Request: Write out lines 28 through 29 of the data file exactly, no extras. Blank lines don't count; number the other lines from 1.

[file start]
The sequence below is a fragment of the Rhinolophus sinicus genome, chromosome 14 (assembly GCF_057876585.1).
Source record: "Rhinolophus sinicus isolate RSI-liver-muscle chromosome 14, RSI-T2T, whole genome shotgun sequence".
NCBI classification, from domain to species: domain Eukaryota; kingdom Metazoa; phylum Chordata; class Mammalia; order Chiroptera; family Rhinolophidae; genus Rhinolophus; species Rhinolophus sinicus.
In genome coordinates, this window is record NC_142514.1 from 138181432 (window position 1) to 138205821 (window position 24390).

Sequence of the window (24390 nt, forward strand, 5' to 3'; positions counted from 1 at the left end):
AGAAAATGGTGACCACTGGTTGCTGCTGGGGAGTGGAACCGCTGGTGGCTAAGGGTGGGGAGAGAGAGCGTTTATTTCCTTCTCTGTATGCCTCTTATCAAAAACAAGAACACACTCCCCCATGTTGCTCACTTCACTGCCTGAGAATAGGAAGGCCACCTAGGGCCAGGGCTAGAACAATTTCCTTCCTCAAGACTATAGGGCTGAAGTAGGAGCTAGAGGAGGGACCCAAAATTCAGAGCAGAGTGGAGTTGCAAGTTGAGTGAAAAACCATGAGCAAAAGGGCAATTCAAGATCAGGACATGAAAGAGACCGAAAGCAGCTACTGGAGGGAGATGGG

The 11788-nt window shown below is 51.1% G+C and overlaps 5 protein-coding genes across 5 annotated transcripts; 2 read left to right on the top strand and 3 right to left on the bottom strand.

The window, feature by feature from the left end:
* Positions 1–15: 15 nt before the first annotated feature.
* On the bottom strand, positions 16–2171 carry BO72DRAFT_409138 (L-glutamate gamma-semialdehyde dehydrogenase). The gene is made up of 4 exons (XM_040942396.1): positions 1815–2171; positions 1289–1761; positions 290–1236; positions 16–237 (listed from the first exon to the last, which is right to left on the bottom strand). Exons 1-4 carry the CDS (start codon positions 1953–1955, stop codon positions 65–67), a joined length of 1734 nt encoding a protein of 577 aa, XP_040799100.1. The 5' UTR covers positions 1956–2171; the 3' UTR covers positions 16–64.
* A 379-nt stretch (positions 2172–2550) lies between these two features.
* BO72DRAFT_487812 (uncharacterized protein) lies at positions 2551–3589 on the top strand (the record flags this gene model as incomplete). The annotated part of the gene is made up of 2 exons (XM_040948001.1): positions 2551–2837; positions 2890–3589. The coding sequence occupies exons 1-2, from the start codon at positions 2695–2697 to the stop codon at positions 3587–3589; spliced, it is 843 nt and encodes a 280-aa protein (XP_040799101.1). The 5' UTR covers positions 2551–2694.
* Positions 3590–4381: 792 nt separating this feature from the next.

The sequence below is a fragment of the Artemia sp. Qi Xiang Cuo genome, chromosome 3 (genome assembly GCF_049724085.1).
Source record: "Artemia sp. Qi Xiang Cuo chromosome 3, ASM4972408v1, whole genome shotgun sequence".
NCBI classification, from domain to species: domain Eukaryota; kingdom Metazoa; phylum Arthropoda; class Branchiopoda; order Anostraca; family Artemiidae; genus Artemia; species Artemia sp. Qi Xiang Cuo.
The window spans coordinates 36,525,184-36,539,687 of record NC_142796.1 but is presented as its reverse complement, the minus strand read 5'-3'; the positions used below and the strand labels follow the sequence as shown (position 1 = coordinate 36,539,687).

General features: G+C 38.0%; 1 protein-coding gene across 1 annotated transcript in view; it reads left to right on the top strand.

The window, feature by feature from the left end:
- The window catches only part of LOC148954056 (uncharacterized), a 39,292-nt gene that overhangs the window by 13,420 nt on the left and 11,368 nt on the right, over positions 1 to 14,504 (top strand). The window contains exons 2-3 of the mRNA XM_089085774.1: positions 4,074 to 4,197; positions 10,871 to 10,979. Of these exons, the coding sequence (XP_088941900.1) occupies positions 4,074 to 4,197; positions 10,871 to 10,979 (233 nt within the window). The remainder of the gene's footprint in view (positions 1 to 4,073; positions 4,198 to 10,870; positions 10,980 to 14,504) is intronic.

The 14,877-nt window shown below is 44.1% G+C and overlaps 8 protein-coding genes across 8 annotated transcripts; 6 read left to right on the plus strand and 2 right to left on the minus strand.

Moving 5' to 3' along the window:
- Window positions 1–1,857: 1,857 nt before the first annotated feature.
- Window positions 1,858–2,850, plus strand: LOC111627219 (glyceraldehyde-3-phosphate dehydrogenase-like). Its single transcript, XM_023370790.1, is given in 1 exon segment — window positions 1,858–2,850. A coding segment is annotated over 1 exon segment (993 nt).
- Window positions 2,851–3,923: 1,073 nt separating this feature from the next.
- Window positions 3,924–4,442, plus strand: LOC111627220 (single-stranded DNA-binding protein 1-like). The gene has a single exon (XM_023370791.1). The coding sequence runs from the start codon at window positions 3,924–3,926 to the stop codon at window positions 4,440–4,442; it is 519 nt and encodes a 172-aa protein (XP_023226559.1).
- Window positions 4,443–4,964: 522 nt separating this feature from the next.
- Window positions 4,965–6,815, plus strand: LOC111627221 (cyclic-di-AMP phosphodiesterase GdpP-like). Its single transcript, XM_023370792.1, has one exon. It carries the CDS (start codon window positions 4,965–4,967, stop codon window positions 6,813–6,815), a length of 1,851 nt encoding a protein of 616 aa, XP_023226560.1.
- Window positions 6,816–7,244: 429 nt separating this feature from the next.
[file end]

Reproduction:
- Window positions 4,965–6,815, plus strand: LOC111627221 (cyclic-di-AMP phosphodiesterase GdpP-like). Its single transcript, XM_023370792.1, has one exon. It carries the CDS (start codon window positions 4,965–4,967, stop codon window positions 6,813–6,815), a length of 1,851 nt encoding a protein of 616 aa, XP_023226560.1.
- Window positions 6,816–7,244: 429 nt separating this feature from the next.